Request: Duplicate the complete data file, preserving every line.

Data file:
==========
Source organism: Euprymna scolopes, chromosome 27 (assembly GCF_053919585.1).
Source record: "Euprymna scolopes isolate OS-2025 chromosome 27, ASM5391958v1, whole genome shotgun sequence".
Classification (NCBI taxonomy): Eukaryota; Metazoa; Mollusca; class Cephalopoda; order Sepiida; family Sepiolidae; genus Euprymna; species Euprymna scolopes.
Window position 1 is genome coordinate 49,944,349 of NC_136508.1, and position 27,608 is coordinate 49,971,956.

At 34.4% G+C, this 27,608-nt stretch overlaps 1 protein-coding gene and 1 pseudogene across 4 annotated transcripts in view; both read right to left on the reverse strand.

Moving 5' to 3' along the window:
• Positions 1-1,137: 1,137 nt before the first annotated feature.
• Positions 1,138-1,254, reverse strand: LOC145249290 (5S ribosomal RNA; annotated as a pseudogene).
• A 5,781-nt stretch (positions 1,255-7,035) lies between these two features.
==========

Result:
Source organism: Euprymna scolopes, chromosome 27 (assembly GCF_053919585.1).
Source record: "Euprymna scolopes isolate OS-2025 chromosome 27, ASM5391958v1, whole genome shotgun sequence".
Classification (NCBI taxonomy): Eukaryota; Metazoa; Mollusca; class Cephalopoda; order Sepiida; family Sepiolidae; genus Euprymna; species Euprymna scolopes.
Window position 1 is genome coordinate 49,944,349 of NC_136508.1, and position 27,608 is coordinate 49,971,956.

At 34.4% G+C, this 27,608-nt stretch overlaps 1 protein-coding gene and 1 pseudogene across 4 annotated transcripts in view; both read right to left on the reverse strand.

Moving 5' to 3' along the window:
• Positions 1-1,137: 1,137 nt before the first annotated feature.
• Positions 1,138-1,254, reverse strand: LOC145249290 (5S ribosomal RNA; annotated as a pseudogene).
• A 5,781-nt stretch (positions 1,255-7,035) lies between these two features.